In this wealthy community of lavish parties, high profile people, over-sized houses, and over-priced almost everything else, it’s encouraging to learn about another affordable housing complex being built.
By November 2012, St. Michaels Housing complex in Amagansett, a 40 unit affordable housing project, paid for with HUD funds and property sold by Amagansett’s St. Michaels Lutheran Church (at way below market value), will be up and running.
When I passed St. Michaels church and the neighboring construction site, I noticed how practical the site was: a clinic and gym will be within walking distance; as will the grocery across the street, and the small Amagansett post office. A crosswalk, newly completed on 27, will enable the residents to get from the complex to the other side of the road without risking life and limb.
I wanted to know who qualified, how it came about, who was responsible. So I called St. Michaels pastor, Katrina Foster, who agreed to meet with me and give me the facts.
“How will I know you?” I asked when we set a date and place.
“I’ll look like a pastor” she said, but when she came in the door to the restaurant she looked only young. And happy. She and her very pretty nine-year old daughter Zoia sat down to talk with me. Her daughter immediately pulled out a book and I imagined Zoia was used to her mother giving up her time for other people.
“A single person,” Pastor Foster said, “who can make no more than $36,000, qualifies; $46,000 for a couple. They pay 30 percent of their income for the yearly rental. If they have medical expenses, the 30 percent they pay is after medical expenses are deducted. There’s a lottery of 100 people and we draw 40 people from the lottery based on, one, the homeless (and that constitutes anyone living on someone’s couch or in their car; it really MEANS homeless), two, disabled people and, three, people with the lowest income.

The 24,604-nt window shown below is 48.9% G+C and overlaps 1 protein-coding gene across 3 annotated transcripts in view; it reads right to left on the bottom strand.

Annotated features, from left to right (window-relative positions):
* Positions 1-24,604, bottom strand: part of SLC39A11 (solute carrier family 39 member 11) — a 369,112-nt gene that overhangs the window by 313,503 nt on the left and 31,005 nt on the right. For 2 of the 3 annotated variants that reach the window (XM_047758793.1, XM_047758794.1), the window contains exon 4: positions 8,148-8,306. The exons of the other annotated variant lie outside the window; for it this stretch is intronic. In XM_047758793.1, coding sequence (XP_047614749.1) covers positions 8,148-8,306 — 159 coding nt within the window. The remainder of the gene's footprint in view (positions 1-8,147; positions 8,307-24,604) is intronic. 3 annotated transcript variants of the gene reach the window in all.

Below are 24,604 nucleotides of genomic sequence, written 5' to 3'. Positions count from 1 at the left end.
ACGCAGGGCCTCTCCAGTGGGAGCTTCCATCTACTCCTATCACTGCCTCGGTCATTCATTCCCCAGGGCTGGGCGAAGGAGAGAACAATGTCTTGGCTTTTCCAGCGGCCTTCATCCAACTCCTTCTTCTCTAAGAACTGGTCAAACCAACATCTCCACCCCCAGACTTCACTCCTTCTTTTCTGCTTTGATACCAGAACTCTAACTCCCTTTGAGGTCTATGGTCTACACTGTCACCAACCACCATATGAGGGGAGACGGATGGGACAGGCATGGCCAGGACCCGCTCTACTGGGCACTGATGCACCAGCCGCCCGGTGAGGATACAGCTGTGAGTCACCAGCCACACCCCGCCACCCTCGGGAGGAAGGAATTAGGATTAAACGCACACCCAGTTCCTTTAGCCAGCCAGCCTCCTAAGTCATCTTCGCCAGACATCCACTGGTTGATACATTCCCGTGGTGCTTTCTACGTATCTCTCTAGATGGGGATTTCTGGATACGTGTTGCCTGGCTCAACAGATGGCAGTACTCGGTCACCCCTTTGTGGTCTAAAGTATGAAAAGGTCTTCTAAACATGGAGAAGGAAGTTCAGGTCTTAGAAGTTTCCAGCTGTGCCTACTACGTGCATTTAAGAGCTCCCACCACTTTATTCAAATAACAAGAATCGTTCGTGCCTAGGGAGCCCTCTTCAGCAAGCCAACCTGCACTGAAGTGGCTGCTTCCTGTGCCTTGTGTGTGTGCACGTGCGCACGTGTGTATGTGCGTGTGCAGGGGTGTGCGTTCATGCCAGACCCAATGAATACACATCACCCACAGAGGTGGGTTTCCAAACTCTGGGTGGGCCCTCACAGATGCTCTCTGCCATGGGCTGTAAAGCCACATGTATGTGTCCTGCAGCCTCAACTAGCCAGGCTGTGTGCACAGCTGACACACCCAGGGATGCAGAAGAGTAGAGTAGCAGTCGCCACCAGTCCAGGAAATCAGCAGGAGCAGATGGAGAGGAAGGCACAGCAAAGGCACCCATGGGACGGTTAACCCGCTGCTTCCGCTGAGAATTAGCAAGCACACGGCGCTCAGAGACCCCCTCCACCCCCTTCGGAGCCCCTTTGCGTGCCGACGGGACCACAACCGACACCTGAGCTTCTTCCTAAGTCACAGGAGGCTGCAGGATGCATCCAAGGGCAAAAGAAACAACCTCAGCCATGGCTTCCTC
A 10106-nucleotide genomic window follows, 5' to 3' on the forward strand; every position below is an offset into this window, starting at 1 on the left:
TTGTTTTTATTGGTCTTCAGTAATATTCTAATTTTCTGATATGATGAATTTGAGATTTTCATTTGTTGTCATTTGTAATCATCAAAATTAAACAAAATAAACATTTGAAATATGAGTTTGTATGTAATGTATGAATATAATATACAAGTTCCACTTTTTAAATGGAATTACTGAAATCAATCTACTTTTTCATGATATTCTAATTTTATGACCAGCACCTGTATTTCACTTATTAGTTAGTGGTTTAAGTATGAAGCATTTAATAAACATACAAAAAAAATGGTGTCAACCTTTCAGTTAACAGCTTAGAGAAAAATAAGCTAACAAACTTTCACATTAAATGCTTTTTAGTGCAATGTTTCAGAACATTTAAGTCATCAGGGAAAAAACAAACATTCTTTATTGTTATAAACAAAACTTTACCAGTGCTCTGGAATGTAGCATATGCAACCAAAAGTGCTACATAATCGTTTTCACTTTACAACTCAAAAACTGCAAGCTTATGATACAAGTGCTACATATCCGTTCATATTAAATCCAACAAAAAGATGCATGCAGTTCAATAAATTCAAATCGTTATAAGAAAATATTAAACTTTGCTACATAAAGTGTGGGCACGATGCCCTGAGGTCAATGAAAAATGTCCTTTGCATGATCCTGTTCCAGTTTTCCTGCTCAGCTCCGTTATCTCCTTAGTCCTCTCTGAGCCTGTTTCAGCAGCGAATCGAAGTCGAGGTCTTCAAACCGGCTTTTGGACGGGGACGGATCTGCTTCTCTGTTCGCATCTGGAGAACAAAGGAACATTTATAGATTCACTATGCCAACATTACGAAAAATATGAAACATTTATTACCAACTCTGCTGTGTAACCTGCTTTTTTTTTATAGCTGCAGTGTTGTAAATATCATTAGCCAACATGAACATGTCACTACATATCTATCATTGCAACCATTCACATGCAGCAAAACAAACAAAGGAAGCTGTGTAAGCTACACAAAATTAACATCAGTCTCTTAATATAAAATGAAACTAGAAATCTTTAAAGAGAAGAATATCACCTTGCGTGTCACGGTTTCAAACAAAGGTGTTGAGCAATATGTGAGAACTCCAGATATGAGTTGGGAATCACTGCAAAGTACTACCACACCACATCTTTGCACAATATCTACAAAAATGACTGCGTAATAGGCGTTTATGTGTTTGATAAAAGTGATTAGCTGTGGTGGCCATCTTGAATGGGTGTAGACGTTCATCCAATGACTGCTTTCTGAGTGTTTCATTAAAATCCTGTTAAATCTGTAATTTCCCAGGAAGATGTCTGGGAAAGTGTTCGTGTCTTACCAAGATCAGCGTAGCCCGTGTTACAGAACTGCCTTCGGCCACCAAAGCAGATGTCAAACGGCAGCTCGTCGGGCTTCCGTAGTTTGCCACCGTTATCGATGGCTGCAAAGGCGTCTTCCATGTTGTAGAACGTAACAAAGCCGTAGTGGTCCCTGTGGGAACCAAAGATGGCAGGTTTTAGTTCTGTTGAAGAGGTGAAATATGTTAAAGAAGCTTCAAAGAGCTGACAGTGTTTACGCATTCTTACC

“The minimum age is 62,” she continued. “The 40 people can be from anywhere — from Alaska or anywhere and they don’t have to belong to our church or any church. They don’t have to meet all three criteria, but highest priority is given to homeless first, then disabled and lowest income. An able-bodied person or couple who have a home and are not disabled and who fall within the income guidelines will qualify, but priority is given to those most vulnerable. There’ll be a superintendent at the complex and we’ll also have a 3500 square foot community center for not only the residents but the whole community.”
“All of this,” she said “is for people who have given to their communities as fishermen or teachers, service people; anyone not in a position to stay because they’re unable to find affordable housing. Now St. Michaels will be able to provide such a place, as Whalebone and Windmill Villages One and Two already do.”
“Under the radar,” she said, “is a whole way of life in which people look out for other people. For people who are old, infirm, and without means. It has to do with what it means to live a religious life; it’s a culture of generosity. People donate money or their time; they volunteer to make meals. St. Michaels sold five acres of its land at way below fair market value for this project.”
She told me that Michael de Sario (president of the housing board that secured funding) and Gerry Mooney (a member of St. Michaels and manager of the other existing affordable housing complexes) kept the project going for the ten years it took. But this involved lots and lots of people who never gave up.
“None of us ever gave up and sometimes it was rough going.”
Then she asked if I knew the parable of The Insistent Widow. When it was clear I didn’t, she explained that it involved a judge and a widow in the same town.
“The widow went to the judge asking for justice and help but the judge refused her,” the pastor said. “The widow went back day after day after day. She never gave up. Finally the judge gave in. That’s what we do. We never give up. We just keep working until things get done.”
Before coming here, Pastor Foster was pastor in the Bronx for 16 years where she earned the Bronx Borough President’s Citation of Merit in 2000 and 2004, and was awarded the NAACP’s Women Who Make a Difference Award in 2001. She began serving Incarnation and St. Michaels Lutheran churches in the Hamptons Lutheran Parish on the East End in 2010 when she was told there was a spot in Amagansett where she could be useful.
“I’m here with my wife and our daughter and an array of animals,” she said.
“What do you do when you’re not serving your congregation and everyone who needs help?” I ask…. “IF and WHEN you ever have free time?”
“We go to the beach” she says. “Zoia loves the beach. All three of us, and one dog, love the beach.”